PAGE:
Natoya Walker Minor, Chief of Public Affairs with the City of Cleveland and Brian Hall, Director of Inclusion with the Greater Cleveland Partnership, each shared their perspective on what key things were happening in each of their areas before the public and private sectors came together to develop a policy around community benefit agreements.
Cleveland has gone on a journey over the last 14 years since the community first marshalled around the concept of tracking and increasing diversity on boards and among senior management, workforce and supplier networks. What began as more of an awareness effort, has gained buy-in from the business community and has blossomed to include more emphasis and programming around how to get the work done.
In a recent interview, Brian Hall noted that the commission was formed “because several business leaders were prepared to make a commitment for the region and did so publically and through their own organizations”. Hall sees this as a key recommendation for Syracuse and the CenterState region. His advice is to encourage not only the civic and community leadership to buy in, but that the core support of these efforts needs to come from the business leaders. Stating, “The question on success doesn’t ride on the process, it rides on the demand. And the demand comes from those that are doing the hiring and the purchasing”.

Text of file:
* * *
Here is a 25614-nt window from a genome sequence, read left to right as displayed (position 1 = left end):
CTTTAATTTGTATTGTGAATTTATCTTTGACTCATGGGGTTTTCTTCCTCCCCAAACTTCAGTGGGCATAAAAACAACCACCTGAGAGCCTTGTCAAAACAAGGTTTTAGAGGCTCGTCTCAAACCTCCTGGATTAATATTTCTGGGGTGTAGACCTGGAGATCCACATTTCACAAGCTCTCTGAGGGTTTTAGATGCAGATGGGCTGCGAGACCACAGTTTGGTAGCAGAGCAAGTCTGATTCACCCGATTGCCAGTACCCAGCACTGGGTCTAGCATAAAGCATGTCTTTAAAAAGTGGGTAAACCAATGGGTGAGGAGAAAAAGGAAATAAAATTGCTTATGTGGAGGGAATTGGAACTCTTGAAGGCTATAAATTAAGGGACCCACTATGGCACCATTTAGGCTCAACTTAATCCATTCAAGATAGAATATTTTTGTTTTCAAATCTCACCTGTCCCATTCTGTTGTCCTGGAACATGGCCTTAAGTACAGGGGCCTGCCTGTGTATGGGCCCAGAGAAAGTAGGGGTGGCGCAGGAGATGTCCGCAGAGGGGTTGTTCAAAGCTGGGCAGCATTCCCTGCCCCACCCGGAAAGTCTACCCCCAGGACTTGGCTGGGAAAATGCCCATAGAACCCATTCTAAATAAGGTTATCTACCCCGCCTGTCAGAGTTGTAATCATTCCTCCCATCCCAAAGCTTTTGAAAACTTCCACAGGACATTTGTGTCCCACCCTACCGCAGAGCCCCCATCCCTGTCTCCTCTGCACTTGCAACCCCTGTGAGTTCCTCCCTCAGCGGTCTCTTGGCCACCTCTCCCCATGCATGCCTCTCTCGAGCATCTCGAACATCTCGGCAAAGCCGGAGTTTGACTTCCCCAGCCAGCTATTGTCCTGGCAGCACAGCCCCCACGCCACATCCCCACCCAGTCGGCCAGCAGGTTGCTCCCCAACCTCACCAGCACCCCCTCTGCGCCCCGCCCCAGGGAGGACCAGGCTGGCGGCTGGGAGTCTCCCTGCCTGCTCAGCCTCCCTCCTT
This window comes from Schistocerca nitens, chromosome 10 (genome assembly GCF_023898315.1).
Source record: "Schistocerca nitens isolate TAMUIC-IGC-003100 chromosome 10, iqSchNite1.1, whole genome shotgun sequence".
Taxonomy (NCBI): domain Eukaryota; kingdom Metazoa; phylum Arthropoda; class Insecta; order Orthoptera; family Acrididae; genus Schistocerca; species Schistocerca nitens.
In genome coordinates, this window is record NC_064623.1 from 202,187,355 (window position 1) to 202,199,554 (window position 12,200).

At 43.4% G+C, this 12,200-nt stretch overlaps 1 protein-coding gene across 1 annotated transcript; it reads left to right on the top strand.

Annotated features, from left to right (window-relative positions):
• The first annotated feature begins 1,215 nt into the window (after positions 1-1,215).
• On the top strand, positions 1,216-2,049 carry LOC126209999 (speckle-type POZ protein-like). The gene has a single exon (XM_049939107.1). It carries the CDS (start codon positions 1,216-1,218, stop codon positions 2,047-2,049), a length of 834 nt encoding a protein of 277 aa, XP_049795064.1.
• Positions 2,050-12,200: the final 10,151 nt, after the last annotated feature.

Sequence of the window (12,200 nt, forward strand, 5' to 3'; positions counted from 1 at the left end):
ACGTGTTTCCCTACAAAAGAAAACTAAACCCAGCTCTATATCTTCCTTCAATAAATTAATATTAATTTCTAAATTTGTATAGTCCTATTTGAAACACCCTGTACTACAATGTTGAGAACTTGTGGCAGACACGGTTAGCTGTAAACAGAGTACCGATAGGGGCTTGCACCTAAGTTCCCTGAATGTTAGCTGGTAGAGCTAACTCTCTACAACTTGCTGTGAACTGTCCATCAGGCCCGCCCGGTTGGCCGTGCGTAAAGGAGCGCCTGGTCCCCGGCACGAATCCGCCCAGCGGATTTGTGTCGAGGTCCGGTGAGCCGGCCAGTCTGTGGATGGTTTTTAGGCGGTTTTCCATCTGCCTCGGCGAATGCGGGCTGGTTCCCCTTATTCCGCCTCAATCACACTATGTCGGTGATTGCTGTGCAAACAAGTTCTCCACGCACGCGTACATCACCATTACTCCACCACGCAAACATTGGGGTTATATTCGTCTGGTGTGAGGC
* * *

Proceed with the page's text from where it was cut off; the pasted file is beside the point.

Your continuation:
Cleveland’s commission began as a collaborative of 26 businesses, but now includes 120 companies, organizations and institutions – which they have committed to growing to 300 in the next five years through their new strategic plan. While there remains work to be done, the needle has certainly begun to move and Cleveland can serve as a positive example for work in Syracuse and beyond.